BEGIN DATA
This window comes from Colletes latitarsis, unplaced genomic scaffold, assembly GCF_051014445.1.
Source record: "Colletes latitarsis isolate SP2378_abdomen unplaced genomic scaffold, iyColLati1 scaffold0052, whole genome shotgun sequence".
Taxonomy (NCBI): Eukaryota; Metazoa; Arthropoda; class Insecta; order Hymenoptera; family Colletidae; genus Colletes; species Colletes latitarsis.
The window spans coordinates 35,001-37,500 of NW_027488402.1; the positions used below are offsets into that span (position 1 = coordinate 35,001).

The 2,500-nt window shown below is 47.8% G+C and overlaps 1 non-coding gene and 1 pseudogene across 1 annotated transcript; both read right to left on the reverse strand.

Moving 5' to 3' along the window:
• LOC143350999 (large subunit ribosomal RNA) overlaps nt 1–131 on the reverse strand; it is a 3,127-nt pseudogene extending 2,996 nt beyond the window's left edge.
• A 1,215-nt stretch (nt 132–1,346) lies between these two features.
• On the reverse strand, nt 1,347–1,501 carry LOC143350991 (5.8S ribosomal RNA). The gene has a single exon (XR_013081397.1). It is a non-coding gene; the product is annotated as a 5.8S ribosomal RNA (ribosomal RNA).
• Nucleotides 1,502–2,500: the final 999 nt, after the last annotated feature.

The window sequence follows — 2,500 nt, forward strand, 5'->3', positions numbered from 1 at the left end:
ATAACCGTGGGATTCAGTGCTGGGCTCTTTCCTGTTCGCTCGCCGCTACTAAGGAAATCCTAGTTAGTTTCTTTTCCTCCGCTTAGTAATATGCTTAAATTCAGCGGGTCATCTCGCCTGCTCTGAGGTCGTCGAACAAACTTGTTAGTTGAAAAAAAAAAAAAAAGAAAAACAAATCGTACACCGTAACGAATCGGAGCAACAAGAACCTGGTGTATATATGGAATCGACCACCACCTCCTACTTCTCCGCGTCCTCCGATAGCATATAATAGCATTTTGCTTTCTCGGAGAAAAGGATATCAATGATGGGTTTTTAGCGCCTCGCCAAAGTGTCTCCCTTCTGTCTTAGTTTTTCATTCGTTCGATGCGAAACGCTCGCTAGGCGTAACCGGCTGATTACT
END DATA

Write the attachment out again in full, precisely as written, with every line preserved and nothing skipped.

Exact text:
This window comes from Colletes latitarsis, unplaced genomic scaffold, assembly GCF_051014445.1.
Source record: "Colletes latitarsis isolate SP2378_abdomen unplaced genomic scaffold, iyColLati1 scaffold0052, whole genome shotgun sequence".
Taxonomy (NCBI): Eukaryota; Metazoa; Arthropoda; class Insecta; order Hymenoptera; family Colletidae; genus Colletes; species Colletes latitarsis.
The window spans coordinates 35,001-37,500 of NW_027488402.1; the positions used below are offsets into that span (position 1 = coordinate 35,001).

The 2,500-nt window shown below is 47.8% G+C and overlaps 1 non-coding gene and 1 pseudogene across 1 annotated transcript; both read right to left on the reverse strand.

Moving 5' to 3' along the window:
• LOC143350999 (large subunit ribosomal RNA) overlaps nt 1–131 on the reverse strand; it is a 3,127-nt pseudogene extending 2,996 nt beyond the window's left edge.
• A 1,215-nt stretch (nt 132–1,346) lies between these two features.
• On the reverse strand, nt 1,347–1,501 carry LOC143350991 (5.8S ribosomal RNA). The gene has a single exon (XR_013081397.1). It is a non-coding gene; the product is annotated as a 5.8S ribosomal RNA (ribosomal RNA).
• Nucleotides 1,502–2,500: the final 999 nt, after the last annotated feature.

The window sequence follows — 2,500 nt, forward strand, 5'->3', positions numbered from 1 at the left end:
ATAACCGTGGGATTCAGTGCTGGGCTCTTTCCTGTTCGCTCGCCGCTACTAAGGAAATCCTAGTTAGTTTCTTTTCCTCCGCTTAGTAATATGCTTAAATTCAGCGGGTCATCTCGCCTGCTCTGAGGTCGTCGAACAAACTTGTTAGTTGAAAAAAAAAAAAAAAGAAAAACAAATCGTACACCGTAACGAATCGGAGCAACAAGAACCTGGTGTATATATGGAATCGACCACCACCTCCTACTTCTCCGCGTCCTCCGATAGCATATAATAGCATTTTGCTTTCTCGGAGAAAAGGATATCAATGATGGGTTTTTAGCGCCTCGCCAAAGTGTCTCCCTTCTGTCTTAGTTTTTCATTCGTTCGATGCGAAACGCTCGCTAGGCGTAACCGGCTGATTACT